A woman has touched millions of hearts after revealing how she kept a piece of cake in her fridge for 53 years baked for her by her dad the day before he died.
Maria Fernanda da Rocha, 84, has treasured the perfectly preserved honey cake – made by her father Luiz da Mata – since 1970.
A day after he baked it at the family’s home in Sao Paulo, Brazil, Luiz died and Maria has refused to let go of the slice ever since.
Her tribute to her dad has been revealed on social media by her grandson, 34-year old veterinarian Gabriel Rocha.
Miraculously the cake looks almost exactly as it did when it was freshly baked.
Luiz made the snack for his daughter the day before he suddenly died of a heart attack aged just 63 and she chose to hang onto it as a keepsake.
He learned how to bake after he moved to Sao Paulo from Portugal and began working at the Jockey Club as a bartender.
Gabriel told local media: “His relationship with his daughter was great, they were always close.”
On the day of that last honey cake, his grandmother was already married and living away from home.
Knowing that she has a sweet tooth, Luiz decided to treat his daughter to a honey cake he himself prepared.
The final piece was the only remains of the cake they had shared over coffee the day before he died.
Maria recalled: “Always, in his spare time, he made delicious dishes.”
And she could not bring herself to throw away the delicacy, the last memory of the two together.
To her astonishment, the cake never spoiled or grew moldy.
It has never been frozen and has been in her fridge wrapped in plastic since 1970.
It even survived a house move from Sao Paulo to Diadema without harm.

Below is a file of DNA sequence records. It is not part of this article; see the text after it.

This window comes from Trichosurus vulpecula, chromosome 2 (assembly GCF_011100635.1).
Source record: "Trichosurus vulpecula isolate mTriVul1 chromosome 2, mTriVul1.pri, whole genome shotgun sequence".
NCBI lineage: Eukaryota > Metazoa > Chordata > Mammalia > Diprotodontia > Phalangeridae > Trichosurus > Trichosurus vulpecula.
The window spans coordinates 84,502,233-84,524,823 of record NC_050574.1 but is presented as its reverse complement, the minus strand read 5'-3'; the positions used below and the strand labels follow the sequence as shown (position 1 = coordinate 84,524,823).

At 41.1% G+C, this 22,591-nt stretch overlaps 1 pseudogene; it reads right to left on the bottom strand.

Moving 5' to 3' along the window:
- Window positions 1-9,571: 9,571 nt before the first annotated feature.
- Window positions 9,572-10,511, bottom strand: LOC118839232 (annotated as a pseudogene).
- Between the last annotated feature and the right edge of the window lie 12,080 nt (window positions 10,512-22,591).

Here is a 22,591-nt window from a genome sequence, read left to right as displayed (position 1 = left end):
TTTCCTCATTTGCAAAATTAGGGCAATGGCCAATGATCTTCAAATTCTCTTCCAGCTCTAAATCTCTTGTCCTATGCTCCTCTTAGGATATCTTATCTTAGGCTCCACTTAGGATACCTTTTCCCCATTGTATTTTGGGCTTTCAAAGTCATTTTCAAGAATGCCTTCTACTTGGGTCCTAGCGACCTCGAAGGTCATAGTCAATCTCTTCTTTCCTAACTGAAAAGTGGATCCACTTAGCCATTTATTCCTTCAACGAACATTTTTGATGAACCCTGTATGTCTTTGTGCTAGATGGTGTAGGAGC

Maria said: “It was the very honey that preserved the cake. There’s no sign of mold or smell or anything.
“It just got hard and decreased a little in size.”
The post has already been seen by almost two million users and has topped 46,000 likes.
In the comments, users praised Maria’s attitude and shared memories that they treasure.
Twitter user ‘juenige’ said: “Grief is part of everyone who lives. Material things help, especially in the beginning.
“And then they go on reframing. I have a jade pendant that my grandmother gave me and I use it every time I need a breath or affection. And then I remember her.
“It became an object of love and remembrance.”
Another user titled ‘eederjr’ wrote: “Worse than I understand… To this day I have a lock of my mother’s hair that fell out because of the chemo, but I strangely love to keep it and it doesn’t make me feel pain, on the contrary.”
And user ‘lavagrly’ commented: “I keep in my freezer a piece of the salty bread that my mother made shortly before she passed away! It’s been two years. It remains intact.”